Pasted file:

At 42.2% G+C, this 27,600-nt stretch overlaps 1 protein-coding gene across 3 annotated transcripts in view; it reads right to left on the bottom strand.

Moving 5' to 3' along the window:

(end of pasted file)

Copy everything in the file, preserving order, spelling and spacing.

At 42.2% G+C, this 27,600-nt stretch overlaps 1 protein-coding gene across 3 annotated transcripts in view; it reads right to left on the bottom strand.

Moving 5' to 3' along the window: